The article presents the development of a self-powered rectiﬁed electromagnetic energy harvester (EMEH) under low frequency excitations. To overcome the drawback of low output voltage across the small optimal load, it is proposed to use the transistor-based rectiﬁer biased by the self-powered SECE-based piezoelectric energy harvester (PEH). In addition, the buck-boost converter controlled by the self-powered SSHI-based PEH is im- plemented for the maximum power point tracking. A semi-analytic model is developed for predicting the peak power and the optimal load used for designing the buck-boost converter. The prediction is then validated by experiment showing 1.5 mW optimal output power. Further, it is found that the 0.22 low rectiﬁed voltage is increased up to 2.5 V by the proposed SSHI-based voltage boosting technique. It oﬀers advantages of zero quiescent power dissipation and the ease of tuning the input impedance of the buck-boost converter by varying the SSHI load impedance.
Many biological materials such as bone, teeth and nacre exhibit superior mechanical strength and toughness. These materials share similar hierarchical arrangement that stiff blocks are embedded in a soft matrix. For example, the sophisticated brick-and-mortar design in nacres can effectively increase the fracture toughness by a factor of 3,000 compared to its major component – mineral. Although extensive studies have been done attempting to understand the toughening of the nacre-like materials, the underlying mechanisms associated with crack behaviors are not fully clear yet. This study applies the phase-field method for crack behaviors in both layered structure and nacre-like materials to distinguish the importance of the commonly observed toughening mechanisms. First, we investigate the toughening of a simple layered structure, where the surfing boundary condition is imposed to suppress the crack deflection. We compute the maximum energy release rate using the J-integral technique to find out that the effective fracture toughness is much less than the experimentally measured fracture toughness of these bio- composite materials. Then we investigate the crack growth in a nacre-like material to obtain a phase diagram summarizing four different modes of crack growth: straight crack, interface crack, branching, and crack arrest for a range of structural parameters relevant to nacres, including the aspect ratio, volume fraction of mineral, elastic modulus mismatch and fracture resistance mismatch. Our results clarify the relation between the complex hierarchical microstructure and the toughening mechanisms, such as crack bridging, microcracking and tablet sliding.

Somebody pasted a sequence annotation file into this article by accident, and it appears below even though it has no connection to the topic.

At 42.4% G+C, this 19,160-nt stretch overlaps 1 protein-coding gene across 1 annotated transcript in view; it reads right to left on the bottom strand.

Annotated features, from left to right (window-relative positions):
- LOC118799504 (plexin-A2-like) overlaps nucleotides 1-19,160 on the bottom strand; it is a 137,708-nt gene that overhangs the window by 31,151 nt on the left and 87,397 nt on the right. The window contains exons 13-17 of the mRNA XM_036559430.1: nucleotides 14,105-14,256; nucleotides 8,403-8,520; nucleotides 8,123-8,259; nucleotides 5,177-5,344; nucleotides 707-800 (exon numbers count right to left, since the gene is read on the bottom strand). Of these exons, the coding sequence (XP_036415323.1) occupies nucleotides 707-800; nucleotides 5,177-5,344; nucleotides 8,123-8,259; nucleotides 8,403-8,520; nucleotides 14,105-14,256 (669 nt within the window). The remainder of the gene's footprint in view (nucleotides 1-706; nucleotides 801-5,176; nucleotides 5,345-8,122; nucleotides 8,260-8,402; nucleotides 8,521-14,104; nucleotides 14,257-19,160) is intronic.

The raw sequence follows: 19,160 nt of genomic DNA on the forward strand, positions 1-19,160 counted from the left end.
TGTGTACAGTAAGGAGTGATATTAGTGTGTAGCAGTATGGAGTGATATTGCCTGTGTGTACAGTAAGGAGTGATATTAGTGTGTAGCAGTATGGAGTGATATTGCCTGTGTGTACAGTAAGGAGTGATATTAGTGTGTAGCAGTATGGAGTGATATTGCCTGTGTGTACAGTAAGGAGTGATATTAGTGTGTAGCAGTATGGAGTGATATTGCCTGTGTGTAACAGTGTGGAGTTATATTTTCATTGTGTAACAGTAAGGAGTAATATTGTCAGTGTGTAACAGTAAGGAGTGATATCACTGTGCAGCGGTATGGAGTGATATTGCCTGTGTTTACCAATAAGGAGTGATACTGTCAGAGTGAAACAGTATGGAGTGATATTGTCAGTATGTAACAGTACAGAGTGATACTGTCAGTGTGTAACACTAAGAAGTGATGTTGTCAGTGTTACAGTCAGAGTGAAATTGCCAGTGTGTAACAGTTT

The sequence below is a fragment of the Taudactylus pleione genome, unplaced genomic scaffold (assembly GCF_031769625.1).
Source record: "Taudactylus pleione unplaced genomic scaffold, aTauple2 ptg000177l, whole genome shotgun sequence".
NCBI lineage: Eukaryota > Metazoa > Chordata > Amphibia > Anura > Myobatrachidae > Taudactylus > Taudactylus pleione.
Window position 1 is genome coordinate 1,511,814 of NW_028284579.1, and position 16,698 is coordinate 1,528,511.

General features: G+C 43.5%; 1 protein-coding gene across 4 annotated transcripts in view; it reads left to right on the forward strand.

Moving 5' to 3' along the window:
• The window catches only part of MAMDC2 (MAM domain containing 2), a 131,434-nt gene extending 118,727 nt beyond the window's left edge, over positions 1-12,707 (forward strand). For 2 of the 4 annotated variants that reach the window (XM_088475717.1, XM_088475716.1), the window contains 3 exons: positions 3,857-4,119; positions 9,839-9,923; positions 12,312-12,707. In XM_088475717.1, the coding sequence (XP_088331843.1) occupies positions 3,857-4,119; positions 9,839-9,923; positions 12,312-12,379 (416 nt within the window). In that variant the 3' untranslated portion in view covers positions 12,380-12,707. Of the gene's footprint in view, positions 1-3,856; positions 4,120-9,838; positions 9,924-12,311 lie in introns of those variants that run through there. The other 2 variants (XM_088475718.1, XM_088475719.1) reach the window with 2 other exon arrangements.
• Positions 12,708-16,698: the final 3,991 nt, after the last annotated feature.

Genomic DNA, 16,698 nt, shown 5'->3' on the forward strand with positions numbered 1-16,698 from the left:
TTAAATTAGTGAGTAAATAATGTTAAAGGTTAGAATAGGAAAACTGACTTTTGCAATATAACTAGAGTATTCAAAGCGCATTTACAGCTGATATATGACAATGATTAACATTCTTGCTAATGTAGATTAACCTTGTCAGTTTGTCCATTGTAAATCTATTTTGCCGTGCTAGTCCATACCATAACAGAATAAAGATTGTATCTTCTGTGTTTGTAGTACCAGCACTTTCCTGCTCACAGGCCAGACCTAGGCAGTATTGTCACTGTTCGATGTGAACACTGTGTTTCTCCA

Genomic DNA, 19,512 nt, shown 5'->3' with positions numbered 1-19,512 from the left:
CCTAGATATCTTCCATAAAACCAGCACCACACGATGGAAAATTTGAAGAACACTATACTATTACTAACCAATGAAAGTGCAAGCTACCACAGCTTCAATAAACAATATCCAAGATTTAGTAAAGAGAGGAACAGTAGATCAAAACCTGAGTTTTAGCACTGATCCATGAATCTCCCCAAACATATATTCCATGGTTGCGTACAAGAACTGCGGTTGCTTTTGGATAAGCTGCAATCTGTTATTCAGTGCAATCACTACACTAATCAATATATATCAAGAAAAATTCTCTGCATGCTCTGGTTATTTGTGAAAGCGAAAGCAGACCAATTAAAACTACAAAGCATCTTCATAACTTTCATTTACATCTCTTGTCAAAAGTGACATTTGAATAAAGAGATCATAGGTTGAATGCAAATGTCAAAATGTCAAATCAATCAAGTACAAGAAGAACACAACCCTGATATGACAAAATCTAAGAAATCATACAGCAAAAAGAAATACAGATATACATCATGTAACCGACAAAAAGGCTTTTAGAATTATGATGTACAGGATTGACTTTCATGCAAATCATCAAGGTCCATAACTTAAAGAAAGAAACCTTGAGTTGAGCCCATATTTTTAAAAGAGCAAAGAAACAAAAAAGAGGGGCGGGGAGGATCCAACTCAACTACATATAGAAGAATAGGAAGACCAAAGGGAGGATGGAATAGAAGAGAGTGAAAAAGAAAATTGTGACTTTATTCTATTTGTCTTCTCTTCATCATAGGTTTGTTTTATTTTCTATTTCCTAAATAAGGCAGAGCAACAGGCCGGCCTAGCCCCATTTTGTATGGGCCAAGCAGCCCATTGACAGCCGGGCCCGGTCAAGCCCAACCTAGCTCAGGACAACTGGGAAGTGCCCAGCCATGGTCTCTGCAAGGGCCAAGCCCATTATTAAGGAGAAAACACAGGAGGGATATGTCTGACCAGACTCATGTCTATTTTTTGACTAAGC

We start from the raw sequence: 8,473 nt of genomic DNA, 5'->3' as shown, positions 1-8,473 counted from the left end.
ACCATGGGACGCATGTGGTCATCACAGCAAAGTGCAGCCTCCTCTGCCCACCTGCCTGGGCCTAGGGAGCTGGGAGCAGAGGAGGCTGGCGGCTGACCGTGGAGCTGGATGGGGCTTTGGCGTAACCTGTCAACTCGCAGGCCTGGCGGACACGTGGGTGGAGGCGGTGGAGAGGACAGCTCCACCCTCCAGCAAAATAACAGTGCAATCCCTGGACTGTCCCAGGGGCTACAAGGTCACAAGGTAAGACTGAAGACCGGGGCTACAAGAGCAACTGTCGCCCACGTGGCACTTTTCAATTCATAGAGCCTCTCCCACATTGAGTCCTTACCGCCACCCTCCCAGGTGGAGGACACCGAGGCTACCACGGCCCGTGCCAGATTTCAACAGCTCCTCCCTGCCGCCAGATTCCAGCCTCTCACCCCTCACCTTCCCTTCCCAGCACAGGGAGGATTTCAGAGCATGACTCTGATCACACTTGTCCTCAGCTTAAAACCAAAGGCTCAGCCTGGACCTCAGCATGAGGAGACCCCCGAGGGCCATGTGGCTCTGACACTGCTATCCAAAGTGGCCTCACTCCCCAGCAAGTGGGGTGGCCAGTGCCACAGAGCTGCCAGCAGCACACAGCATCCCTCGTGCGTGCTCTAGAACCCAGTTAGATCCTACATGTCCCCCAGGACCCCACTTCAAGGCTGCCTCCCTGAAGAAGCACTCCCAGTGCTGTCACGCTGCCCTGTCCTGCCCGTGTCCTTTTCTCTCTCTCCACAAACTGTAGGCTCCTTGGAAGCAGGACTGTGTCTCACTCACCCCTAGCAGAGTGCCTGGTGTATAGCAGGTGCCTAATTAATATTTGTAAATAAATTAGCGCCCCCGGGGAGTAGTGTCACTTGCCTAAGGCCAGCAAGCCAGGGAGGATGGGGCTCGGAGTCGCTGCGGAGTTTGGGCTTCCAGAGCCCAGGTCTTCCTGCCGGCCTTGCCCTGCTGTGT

The article presents the study of a novel self-powered SECE (synchronized electric charge extraction) circuit for scavenging piezoelectric energy under low-frequency shock excitation. Specifically, the device consists of a piezoelectric cantilever beam whose tip magnet is impulsively excited by a rotating magnet. It is attached to a load-independent SECE circuit with the advantage of power enhancement at low-level output voltage. The proposed circuit includes an envelope detector for voltage detection, a voltage divider for minimizing the switching delay and a diode for recovering the charge on the detection capacitance. The result shows that the predicted harvested power agrees well with the experimental observations. In addition, the power ripples are significantly reduced due to the larger electric-induced damping drawn from the SECE technique. Finally, the load-independent property makes the observed SECE power remain constant within the output voltage operated at around 2-5 volt, and therefore outperforms the standard DC power.
The article investigates various cantilever configurations for energy harvesting from rotational motion. A piezoelectric cantilever beam is mounted radially on a rotating body with different configurations. A harvester of type A (type B) refers to an outward (inward) configuration of beam with the direction of the transverse vibration perpendicular to the rotational axis. On the other hand, a rotary harvester of the type C is an outward beam with the transverse vibration in parallel to the rotational axis. A unified approach based on the Hamiltonian principle is employed and the methodology for deriving the formulations is based on the distributed parameter method. The result shows that both the type A and type C enjoy the feature of passive self-tuning of resonance. But the type C exhibits better ability in tuning than the type A. In addition, the type B shows significant harvested power at the cost of loss of tuning ability